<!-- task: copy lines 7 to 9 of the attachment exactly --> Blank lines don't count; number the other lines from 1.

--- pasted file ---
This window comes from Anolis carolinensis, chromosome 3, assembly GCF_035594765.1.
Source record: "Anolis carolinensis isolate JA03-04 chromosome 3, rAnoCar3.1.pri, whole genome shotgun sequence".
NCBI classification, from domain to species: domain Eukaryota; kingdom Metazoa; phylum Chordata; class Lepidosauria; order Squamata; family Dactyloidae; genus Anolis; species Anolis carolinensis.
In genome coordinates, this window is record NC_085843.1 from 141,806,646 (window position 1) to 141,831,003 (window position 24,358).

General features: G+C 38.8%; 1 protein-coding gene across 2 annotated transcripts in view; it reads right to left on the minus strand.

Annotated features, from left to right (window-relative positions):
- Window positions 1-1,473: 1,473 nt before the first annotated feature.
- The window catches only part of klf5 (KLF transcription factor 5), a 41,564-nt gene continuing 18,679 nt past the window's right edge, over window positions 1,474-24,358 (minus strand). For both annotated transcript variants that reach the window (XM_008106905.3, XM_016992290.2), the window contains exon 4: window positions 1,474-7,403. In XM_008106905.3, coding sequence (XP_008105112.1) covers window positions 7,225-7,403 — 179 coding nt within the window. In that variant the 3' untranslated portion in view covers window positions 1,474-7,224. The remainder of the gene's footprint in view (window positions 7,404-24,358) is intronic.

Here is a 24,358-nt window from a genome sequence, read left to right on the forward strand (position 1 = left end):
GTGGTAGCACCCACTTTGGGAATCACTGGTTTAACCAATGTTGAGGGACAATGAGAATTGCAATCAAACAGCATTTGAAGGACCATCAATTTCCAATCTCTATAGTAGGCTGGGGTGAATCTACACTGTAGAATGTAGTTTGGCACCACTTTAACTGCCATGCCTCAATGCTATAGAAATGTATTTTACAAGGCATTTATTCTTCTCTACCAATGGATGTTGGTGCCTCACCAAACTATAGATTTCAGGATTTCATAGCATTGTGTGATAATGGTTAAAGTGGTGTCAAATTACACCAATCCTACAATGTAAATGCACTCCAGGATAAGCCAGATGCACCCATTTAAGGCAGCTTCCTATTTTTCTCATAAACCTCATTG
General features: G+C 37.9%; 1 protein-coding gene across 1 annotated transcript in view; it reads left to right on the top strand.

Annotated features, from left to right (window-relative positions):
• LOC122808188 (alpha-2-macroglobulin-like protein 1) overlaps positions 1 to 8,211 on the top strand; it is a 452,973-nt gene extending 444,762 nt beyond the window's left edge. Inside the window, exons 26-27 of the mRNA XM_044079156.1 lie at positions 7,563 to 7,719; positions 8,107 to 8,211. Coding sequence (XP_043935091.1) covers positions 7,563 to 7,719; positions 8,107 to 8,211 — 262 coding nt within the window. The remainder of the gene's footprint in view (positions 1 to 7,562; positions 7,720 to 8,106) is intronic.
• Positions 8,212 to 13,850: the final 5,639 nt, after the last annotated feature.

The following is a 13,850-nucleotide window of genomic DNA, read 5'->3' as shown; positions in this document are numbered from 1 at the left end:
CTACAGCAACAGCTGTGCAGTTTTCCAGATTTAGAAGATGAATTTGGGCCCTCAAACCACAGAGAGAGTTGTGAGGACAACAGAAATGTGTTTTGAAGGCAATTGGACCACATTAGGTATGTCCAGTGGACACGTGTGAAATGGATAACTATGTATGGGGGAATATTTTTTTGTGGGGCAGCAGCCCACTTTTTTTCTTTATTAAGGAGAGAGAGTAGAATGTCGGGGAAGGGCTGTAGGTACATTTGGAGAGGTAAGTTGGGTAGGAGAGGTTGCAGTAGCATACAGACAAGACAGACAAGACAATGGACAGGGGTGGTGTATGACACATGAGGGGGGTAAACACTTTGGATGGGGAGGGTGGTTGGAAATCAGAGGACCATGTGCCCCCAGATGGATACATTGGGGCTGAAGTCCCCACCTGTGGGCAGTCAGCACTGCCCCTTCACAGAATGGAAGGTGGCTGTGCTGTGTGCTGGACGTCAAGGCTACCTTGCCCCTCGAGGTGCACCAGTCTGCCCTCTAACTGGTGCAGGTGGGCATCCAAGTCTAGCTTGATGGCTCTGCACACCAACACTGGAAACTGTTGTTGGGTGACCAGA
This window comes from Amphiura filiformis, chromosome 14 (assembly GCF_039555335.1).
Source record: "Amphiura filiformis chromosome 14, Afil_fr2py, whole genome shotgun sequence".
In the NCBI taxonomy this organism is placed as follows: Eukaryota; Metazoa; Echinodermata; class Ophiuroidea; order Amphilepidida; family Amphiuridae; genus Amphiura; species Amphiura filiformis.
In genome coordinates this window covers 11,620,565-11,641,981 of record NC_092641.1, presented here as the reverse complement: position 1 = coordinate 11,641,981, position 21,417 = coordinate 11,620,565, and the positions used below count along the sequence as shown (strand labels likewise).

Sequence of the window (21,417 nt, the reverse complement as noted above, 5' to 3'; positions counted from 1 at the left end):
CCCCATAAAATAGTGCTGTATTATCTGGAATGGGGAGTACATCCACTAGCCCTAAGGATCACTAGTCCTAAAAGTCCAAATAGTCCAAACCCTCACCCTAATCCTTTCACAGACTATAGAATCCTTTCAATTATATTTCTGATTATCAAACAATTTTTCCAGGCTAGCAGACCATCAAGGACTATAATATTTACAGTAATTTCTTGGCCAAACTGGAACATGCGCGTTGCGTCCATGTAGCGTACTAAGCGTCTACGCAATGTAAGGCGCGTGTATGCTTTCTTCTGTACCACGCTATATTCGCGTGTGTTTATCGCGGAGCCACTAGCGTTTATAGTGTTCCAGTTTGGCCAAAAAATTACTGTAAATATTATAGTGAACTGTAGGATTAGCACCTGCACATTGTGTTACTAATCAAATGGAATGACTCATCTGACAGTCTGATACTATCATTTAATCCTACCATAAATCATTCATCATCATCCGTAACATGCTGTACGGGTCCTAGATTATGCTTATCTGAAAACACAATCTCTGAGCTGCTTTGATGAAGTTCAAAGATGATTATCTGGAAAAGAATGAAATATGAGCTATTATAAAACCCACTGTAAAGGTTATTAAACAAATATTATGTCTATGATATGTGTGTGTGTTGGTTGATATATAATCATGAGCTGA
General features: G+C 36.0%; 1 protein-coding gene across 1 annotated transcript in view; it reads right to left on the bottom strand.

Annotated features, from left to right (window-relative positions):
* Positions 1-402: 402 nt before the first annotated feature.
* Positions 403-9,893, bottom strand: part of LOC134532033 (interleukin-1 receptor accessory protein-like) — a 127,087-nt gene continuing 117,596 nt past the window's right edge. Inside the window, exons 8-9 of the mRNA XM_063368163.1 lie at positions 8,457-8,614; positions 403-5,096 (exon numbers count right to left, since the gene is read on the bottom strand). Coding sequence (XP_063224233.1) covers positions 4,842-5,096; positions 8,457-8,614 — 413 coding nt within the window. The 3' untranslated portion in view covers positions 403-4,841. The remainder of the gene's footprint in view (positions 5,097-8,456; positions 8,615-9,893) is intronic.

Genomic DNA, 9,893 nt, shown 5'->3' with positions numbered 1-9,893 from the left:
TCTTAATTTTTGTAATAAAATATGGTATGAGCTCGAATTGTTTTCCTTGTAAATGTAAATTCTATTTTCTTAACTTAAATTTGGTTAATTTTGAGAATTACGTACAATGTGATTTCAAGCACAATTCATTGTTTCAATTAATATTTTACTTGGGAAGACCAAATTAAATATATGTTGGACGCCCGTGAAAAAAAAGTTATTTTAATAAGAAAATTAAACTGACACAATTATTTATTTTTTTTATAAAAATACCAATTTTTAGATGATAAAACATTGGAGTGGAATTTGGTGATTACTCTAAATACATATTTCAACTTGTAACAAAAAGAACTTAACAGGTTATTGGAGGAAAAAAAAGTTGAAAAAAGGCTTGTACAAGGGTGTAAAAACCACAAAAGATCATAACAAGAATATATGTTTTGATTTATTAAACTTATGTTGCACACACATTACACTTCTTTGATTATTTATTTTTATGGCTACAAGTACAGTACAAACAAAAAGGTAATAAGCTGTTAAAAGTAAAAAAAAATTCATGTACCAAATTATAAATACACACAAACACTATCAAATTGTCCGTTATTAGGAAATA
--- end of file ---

- Window positions 1-1,473: 1,473 nt before the first annotated feature.
- The window catches only part of klf5 (KLF transcription factor 5), a 41,564-nt gene continuing 18,679 nt past the window's right edge, over window positions 1,474-24,358 (minus strand). For both annotated transcript variants that reach the window (XM_008106905.3, XM_016992290.2), the window contains exon 4: window positions 1,474-7,403. In XM_008106905.3, coding sequence (XP_008105112.1) covers window positions 7,225-7,403 — 179 coding nt within the window. In that variant the 3' untranslated portion in view covers window positions 1,474-7,224. The remainder of the gene's footprint in view (window positions 7,404-24,358) is intronic.

Here is a 24,358-nt window from a genome sequence, read left to right on the forward strand (position 1 = left end):